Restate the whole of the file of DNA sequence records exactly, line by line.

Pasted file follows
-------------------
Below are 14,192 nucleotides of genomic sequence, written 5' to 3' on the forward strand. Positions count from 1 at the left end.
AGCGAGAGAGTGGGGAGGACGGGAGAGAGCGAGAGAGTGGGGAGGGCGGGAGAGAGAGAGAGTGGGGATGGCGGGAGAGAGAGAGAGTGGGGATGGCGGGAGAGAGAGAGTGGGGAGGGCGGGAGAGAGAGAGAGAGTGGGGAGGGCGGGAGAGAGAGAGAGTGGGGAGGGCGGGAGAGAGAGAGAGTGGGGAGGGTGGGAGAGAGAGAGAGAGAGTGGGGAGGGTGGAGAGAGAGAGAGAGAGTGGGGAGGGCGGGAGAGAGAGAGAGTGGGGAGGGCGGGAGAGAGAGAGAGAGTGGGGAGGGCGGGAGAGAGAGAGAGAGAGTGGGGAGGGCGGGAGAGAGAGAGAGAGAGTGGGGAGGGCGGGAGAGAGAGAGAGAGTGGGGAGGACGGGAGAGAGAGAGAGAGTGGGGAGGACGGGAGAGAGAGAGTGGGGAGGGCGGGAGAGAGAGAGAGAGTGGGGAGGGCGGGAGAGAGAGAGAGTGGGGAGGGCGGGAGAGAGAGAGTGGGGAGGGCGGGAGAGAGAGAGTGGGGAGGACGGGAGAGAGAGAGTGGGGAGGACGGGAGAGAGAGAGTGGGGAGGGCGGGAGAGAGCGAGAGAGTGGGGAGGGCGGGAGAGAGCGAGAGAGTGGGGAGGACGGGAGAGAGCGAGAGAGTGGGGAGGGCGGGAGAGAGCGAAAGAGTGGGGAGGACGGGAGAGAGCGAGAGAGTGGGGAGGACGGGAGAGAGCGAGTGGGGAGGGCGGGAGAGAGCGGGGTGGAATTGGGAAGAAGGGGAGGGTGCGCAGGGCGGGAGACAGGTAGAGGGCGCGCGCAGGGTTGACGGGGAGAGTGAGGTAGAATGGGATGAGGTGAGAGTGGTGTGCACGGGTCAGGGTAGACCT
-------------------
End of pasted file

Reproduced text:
Below are 14,192 nucleotides of genomic sequence, written 5' to 3' on the forward strand. Positions count from 1 at the left end.
AGCGAGAGAGTGGGGAGGACGGGAGAGAGCGAGAGAGTGGGGAGGGCGGGAGAGAGAGAGAGTGGGGATGGCGGGAGAGAGAGAGAGTGGGGATGGCGGGAGAGAGAGAGTGGGGAGGGCGGGAGAGAGAGAGAGAGTGGGGAGGGCGGGAGAGAGAGAGAGTGGGGAGGGCGGGAGAGAGAGAGAGTGGGGAGGGTGGGAGAGAGAGAGAGAGAGTGGGGAGGGTGGAGAGAGAGAGAGAGAGTGGGGAGGGCGGGAGAGAGAGAGAGTGGGGAGGGCGGGAGAGAGAGAGAGAGTGGGGAGGGCGGGAGAGAGAGAGAGAGAGTGGGGAGGGCGGGAGAGAGAGAGAGAGAGTGGGGAGGGCGGGAGAGAGAGAGAGAGTGGGGAGGACGGGAGAGAGAGAGAGAGTGGGGAGGACGGGAGAGAGAGAGTGGGGAGGGCGGGAGAGAGAGAGAGAGTGGGGAGGGCGGGAGAGAGAGAGAGTGGGGAGGGCGGGAGAGAGAGAGTGGGGAGGGCGGGAGAGAGAGAGTGGGGAGGACGGGAGAGAGAGAGTGGGGAGGACGGGAGAGAGAGAGTGGGGAGGGCGGGAGAGAGCGAGAGAGTGGGGAGGGCGGGAGAGAGCGAGAGAGTGGGGAGGACGGGAGAGAGCGAGAGAGTGGGGAGGGCGGGAGAGAGCGAAAGAGTGGGGAGGACGGGAGAGAGCGAGAGAGTGGGGAGGACGGGAGAGAGCGAGTGGGGAGGGCGGGAGAGAGCGGGGTGGAATTGGGAAGAAGGGGAGGGTGCGCAGGGCGGGAGACAGGTAGAGGGCGCGCGCAGGGTTGACGGGGAGAGTGAGGTAGAATGGGATGAGGTGAGAGTGGTGTGCACGGGTCAGGGTAGACCT